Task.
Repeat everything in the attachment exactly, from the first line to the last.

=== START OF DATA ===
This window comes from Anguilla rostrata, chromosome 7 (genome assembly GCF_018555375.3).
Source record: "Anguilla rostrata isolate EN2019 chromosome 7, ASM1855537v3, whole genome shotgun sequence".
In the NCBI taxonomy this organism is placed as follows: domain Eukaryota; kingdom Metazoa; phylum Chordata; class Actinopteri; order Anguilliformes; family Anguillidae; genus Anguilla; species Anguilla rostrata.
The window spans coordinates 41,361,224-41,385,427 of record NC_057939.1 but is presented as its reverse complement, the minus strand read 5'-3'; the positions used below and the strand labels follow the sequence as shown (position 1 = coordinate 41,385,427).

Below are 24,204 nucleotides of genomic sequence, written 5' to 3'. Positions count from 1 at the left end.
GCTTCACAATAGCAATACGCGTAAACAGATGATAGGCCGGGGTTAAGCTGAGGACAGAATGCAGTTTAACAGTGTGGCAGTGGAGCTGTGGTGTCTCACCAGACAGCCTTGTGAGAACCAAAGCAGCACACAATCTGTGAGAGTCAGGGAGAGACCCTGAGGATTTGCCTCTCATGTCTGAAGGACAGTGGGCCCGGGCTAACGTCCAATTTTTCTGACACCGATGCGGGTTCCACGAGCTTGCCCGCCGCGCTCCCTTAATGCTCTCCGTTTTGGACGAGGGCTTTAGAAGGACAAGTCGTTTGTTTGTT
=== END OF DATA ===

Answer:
This window comes from Anguilla rostrata, chromosome 7 (genome assembly GCF_018555375.3).
Source record: "Anguilla rostrata isolate EN2019 chromosome 7, ASM1855537v3, whole genome shotgun sequence".
In the NCBI taxonomy this organism is placed as follows: domain Eukaryota; kingdom Metazoa; phylum Chordata; class Actinopteri; order Anguilliformes; family Anguillidae; genus Anguilla; species Anguilla rostrata.
The window spans coordinates 41,361,224-41,385,427 of record NC_057939.1 but is presented as its reverse complement, the minus strand read 5'-3'; the positions used below and the strand labels follow the sequence as shown (position 1 = coordinate 41,385,427).

Below are 24,204 nucleotides of genomic sequence, written 5' to 3'. Positions count from 1 at the left end.
GCTTCACAATAGCAATACGCGTAAACAGATGATAGGCCGGGGTTAAGCTGAGGACAGAATGCAGTTTAACAGTGTGGCAGTGGAGCTGTGGTGTCTCACCAGACAGCCTTGTGAGAACCAAAGCAGCACACAATCTGTGAGAGTCAGGGAGAGACCCTGAGGATTTGCCTCTCATGTCTGAAGGACAGTGGGCCCGGGCTAACGTCCAATTTTTCTGACACCGATGCGGGTTCCACGAGCTTGCCCGCCGCGCTCCCTTAATGCTCTCCGTTTTGGACGAGGGCTTTAGAAGGACAAGTCGTTTGTTTGTT